Turning the Boat Around

Luckily for us, the well-worn  phrase ‘Harder than Turning Around the Queen Mary’  (referring to how difficult it can be to change a large ship’s course, once its set) does not apply to the nifty and nimble crew behind Dunedin’s Monarch Wildlife Cruises & Tours.

Much-loved players in the Dunedin tourism scene, MV Monarch’s owners felt the effects of our closed borders quickly and keenly, and needed to ‘change course’ just to stay afloat.

Fortunately, lockdown happened near the end of last season, so they at least had a few months to attract a wider domestic customer base.

“In fact, having all those sudden cancellations has made us explore all the diversification ideas we have talked about, and which we would have trialled at some stage, and bring them forward,” company director Neil Harraway explains.

 Even so, it has not all been plain sailing. In a normal summer season, the Monarch would employ at least 20 staff.  This year, without the international visitors who make up 70% of their business, they will operate with a much smaller team and a slimmed-down cruising schedule.

But morale is good, especially now that they have secured the all-important STAPP (Strategic Tourism Asset Protection Programme) funding. This has allowed them to move forward with more confidence – but still with caution.

The whole team has brainstormed new ways to appeal to a broader range of domestic clients. These comprise a number of “deep discount” deals, social cruises in partnership with Careys Bay Hotel, and special interest cruises such as two booked-out Sunrise Photography Cruises. And in February and March they will target groups like U3A and Probus with specialised day-long wildlife experiences - such as ‘Bush birds and Seabirds’  in collaboration with Orokonui Ecosanctuary, and ‘Plant Wars: Aliens versus Natives’ in partnership with Larnach Castle.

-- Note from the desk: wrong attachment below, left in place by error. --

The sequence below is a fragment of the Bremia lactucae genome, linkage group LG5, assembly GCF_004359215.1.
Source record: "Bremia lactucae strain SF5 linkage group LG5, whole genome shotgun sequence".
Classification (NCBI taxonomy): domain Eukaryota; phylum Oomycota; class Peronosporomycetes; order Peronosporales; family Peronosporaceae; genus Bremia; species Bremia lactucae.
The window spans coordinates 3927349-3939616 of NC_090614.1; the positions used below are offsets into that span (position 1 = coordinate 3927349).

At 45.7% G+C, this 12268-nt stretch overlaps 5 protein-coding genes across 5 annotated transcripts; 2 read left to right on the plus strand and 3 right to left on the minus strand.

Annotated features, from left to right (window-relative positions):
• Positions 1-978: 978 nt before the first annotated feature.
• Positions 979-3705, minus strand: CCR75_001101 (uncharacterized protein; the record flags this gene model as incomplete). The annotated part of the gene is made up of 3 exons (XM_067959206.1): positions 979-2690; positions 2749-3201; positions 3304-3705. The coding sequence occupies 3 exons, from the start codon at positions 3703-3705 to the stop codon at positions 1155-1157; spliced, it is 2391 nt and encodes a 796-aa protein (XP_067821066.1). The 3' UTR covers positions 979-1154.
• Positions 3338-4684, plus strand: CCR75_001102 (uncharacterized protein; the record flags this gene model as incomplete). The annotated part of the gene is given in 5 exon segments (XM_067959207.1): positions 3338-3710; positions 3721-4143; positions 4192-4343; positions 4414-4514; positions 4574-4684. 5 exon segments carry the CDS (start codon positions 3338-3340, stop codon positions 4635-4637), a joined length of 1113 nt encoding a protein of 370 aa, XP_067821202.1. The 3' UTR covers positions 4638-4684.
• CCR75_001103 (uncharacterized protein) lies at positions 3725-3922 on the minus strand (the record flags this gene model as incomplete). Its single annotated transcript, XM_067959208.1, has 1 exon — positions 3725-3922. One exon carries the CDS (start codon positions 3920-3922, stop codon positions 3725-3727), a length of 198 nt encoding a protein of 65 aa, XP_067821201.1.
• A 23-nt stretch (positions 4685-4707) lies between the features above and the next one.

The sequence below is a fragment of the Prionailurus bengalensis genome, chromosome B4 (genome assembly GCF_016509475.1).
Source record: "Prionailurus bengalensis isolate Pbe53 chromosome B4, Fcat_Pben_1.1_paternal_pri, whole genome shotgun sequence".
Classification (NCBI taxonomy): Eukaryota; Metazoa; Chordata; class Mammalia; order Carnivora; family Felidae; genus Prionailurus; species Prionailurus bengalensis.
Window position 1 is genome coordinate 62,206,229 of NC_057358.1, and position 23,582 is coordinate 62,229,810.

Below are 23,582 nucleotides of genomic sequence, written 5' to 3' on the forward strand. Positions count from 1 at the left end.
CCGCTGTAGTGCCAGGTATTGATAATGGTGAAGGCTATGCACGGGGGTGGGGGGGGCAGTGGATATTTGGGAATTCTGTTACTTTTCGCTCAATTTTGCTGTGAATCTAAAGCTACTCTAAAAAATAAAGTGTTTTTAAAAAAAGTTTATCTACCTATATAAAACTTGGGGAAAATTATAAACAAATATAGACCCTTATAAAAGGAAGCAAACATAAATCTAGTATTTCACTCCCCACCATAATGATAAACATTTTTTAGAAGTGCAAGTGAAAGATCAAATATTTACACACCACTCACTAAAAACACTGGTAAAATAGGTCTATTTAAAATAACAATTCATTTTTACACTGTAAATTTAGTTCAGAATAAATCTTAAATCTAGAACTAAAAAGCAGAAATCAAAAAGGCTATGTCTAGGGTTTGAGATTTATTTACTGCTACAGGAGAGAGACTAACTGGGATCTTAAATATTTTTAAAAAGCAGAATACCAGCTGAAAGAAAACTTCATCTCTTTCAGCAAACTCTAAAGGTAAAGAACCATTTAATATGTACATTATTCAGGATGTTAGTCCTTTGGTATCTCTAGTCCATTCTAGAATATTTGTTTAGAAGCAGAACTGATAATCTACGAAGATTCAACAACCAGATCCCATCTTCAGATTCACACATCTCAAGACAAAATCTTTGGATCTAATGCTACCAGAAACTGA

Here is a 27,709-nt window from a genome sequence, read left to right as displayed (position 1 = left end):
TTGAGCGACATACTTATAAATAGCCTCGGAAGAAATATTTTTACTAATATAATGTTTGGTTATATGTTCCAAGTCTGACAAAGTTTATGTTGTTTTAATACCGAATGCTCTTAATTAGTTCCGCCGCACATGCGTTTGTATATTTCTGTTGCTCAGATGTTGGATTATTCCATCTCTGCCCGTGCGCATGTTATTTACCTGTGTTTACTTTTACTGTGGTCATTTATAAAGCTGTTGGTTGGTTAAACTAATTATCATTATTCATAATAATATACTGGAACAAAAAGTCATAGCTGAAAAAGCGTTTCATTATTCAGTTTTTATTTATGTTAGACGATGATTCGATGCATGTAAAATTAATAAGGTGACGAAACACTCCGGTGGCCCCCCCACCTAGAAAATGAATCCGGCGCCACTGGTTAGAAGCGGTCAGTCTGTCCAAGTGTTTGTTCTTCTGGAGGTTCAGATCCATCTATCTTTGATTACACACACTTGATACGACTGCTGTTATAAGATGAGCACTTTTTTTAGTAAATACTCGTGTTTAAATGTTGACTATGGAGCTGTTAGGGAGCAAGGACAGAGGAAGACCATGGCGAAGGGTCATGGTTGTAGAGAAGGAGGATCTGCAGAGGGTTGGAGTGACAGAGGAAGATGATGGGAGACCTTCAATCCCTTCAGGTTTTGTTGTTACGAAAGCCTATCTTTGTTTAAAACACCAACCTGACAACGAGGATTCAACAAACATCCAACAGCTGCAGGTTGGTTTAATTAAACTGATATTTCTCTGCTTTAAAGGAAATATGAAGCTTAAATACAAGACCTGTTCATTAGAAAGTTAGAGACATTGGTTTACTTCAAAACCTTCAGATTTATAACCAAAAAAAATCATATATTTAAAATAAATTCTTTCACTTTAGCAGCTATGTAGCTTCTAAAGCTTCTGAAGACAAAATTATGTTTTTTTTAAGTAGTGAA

Throughout this process Neil has been getting good advice from Chris Sherburd, team leader at PKF Bredin McCormack Rewcastle.  “He’s helped us with several aspects of the business, such as accessing RBP vouchers, then specialised ‘crisis survival’ advice, wage-subsidy and STAPP funding advice, forecasting assistance and negotiating with our bank.”

Before buying the business seven years ago, Neil worked at NHNZ (Natural History New Zealand) as a documentary director and producer. That passion is behind his plans to expand MV Monarch’s role in the education sector. Over recent months he has been working with  teachers to develop five hands-on learning modules, in line with the NZ curriculum.

“They’re aimed at Intermediate-age pupils and are activity led,” he explains. “The kids will explore important things such as weather and tides, biology and geology, which is pretty exciting.”

A new safe berthing pontoon in Carey’s Bay has also strengthened Monarch Tours’ partnership with the historic Carey’s Bay Hotel. “We bus our clients there for a lovely dinner, then bring them home via a picturesque, harbour cruise including dessert.”

Always front and centre during the annual Wild Dunedin Festival in April, Monarch also offers discounted family fares and activities during each of the school holidays.

However, a consequence of the domestic-only market is that last-minute bookings seem to have now become the norm. “We have robust booking systems, so we can cope,” Neil says, “but staffing levels can be a little trickier.

“Often, local people make a weather-based decision to either turn up or not on the day. But ironically, the best days for seeing seabirds are when there is a good southerly wind blowing,” Neil confides.

“That’s when Taiaroa Head shelters you more on the boat, and when you’re far more likely to see our majestic albatross soaring. That’s a real locals’ tip all Dunedin-ites should know and remember. The southerly storm is our friend!”


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